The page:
Released in 1998, British band Pulp’s A Little Soul seems somewhat maudlin, yet the music video cleverly challenges our assumptions of responsibility in relationships. The incongruous use of children, as vocalist and metaphorical conscience, encourage us to contemplate the lyrics. Suitable as related material for Raimond Gaita’s Romulus, My Father as a Belonging text, A Little Soul would also be useful in exploring the interactions and communication between parent and child. Romulus and All My Sons, by Arthur Miller, have been included in the upcoming Standard Module C: Texts and Society Elective 1 Exploring Interactions.
Rather than writing an analysis, I have instead included a number of teaching strategies that lead students toward a substantial analysis of their own.
The following activities are suitable for use with Stage 5 or 6 students who are mature enough to explore ideas of domestic and personal ethics. This makes the music video a powerful text for analysis and related material.
- Discuss the title: What synonyms and connotations can be suggested for the word ‘soul’? For the word ‘little’? What is the effect of the indefinite article ‘A’?
- Play the song – first time, ask if the music suits the lyrics: write three to five words that identify or describe associated emotions
- Play the song – second time, ask which words or ideas are most noticeable? I deliberately do not provide the lyrics – make students focus on listening AND then the salient points will be obvious
- Play the song – third time, students should record specific techniques and examples eg. first person perspective, repetition, colloquial language, rhetorical questions …
- Ask students to predict how the music video might represent these ideas
- Collect initial responses on a graphic organiser – on board or paper – can be whole group or in pairs BUT should be shared at some point. Did anyone come close with their predicted representations?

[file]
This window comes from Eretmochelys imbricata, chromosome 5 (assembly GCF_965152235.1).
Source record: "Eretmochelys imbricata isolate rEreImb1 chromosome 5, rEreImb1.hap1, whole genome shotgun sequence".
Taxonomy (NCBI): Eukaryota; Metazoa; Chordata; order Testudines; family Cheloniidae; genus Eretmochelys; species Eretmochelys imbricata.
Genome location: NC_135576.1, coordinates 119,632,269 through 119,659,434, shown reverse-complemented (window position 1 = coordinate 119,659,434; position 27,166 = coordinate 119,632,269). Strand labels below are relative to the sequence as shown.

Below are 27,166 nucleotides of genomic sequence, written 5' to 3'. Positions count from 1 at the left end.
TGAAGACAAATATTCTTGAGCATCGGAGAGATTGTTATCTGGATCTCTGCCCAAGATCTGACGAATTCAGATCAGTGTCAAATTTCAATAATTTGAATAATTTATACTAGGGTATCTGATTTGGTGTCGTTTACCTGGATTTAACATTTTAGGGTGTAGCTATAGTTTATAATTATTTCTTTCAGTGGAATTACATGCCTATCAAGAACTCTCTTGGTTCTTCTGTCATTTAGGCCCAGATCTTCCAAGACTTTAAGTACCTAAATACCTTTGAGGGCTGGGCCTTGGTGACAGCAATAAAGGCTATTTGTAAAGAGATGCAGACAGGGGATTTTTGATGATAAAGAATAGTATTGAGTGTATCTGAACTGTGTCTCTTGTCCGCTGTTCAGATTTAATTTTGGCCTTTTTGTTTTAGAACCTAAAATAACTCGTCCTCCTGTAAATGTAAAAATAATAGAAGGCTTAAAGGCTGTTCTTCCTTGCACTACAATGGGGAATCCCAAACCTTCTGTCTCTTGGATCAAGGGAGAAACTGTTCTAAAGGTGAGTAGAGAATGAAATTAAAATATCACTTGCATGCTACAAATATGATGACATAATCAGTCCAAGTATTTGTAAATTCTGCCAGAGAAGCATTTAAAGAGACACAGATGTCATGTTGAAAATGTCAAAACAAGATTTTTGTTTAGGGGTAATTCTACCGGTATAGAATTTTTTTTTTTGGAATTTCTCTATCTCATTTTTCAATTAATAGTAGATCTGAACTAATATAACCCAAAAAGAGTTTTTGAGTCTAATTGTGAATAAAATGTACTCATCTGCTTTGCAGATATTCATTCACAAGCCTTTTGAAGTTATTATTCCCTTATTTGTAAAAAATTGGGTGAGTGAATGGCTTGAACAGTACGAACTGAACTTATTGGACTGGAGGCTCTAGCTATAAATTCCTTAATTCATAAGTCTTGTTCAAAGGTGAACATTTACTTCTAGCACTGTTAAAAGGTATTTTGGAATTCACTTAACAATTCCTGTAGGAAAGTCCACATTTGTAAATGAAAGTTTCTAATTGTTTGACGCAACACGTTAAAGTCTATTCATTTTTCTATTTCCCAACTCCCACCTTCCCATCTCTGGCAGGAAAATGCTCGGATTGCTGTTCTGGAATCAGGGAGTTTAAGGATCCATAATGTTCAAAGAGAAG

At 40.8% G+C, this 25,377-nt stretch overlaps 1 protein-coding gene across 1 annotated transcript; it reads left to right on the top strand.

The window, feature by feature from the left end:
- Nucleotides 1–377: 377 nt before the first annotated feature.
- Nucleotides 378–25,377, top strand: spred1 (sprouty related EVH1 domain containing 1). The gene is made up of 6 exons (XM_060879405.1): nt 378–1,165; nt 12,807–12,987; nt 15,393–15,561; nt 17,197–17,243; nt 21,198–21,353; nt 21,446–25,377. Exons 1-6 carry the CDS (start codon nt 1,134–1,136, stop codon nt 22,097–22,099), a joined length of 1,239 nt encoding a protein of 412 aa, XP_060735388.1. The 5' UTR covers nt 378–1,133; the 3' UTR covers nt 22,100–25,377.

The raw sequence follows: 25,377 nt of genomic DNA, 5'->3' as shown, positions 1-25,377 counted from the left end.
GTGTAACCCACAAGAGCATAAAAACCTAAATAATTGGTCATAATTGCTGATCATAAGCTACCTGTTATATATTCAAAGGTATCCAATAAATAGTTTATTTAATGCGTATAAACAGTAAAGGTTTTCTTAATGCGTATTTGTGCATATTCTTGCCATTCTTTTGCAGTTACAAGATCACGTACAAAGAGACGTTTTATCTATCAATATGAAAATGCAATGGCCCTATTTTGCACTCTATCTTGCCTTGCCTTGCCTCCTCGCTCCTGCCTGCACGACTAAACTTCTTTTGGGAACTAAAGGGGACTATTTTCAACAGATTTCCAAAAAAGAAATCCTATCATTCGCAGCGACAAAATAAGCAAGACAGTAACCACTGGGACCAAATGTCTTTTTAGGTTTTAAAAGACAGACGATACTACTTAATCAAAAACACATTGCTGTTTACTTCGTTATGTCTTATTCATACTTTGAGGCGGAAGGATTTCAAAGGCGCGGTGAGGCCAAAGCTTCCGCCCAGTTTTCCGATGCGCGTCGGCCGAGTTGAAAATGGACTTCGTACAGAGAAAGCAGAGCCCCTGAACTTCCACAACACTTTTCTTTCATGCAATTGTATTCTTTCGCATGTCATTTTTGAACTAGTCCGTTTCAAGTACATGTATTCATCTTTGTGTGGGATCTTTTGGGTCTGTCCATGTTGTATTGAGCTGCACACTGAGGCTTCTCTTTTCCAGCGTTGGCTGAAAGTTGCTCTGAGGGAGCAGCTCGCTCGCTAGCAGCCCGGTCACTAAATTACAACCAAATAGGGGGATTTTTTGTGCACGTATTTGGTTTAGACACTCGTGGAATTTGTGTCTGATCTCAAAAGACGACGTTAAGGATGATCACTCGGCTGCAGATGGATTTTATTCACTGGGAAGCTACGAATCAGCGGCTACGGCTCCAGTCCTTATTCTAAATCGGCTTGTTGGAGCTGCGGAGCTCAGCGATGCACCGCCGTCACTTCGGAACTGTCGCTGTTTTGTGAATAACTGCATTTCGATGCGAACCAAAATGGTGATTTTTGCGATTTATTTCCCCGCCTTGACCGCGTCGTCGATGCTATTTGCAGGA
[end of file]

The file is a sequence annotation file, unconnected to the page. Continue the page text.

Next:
- The music video is a mix of narrative and performative styles. What is the effect of having a young child sing these lyrics?
- Consider the chorus: who is trying to give advice? The adult or the child? Which language features are used to force the audience to think about this?
- Within the narrative arc, we see children forcing adults to accept their responsibilities and eventually perform. Group students and identify the different personas. Make notes on how we see these interactions – use specific film techniques and examples.
- Consider the gender of each persona. Note the object, technology or activity that occupies the adults. What assumptions or conclusions can be drawn from these social practices?
- Each group should present their ideas and notes to the class. It may help to agree on a graphic organiser format to facilitate the collation of information.
- Ask students to develop specific topic sentences that explain three key points about this music video – think about human relationships and interactions; the impact of technology and isolation in society; innocence, naivety and the apparent indomitable spirit of children; depression and negativity …
- Students should aim to write two or three separate analytical paragraphs to express their decisions on:
What the music video is ‘saying’ How it is being ‘said’ Why it is being ‘said’ that way Make clear links to a prescribed text
Finally, please note: music videos should be treated as works of fiction. Discourage students from anticipating that any particular member of a group has been involved in or supports any particular behaviour. There may be certain situations where this is not the case; please avoid any lengthy debate about the perceived reality of individuals in the world of popular music. Remind students that apart from a brief discussion on the context of the text, describing the band members is of very little value when analysing a text for an exam or assessment task: Write about the what, how and why of the text, and explain the effects of these on an audience.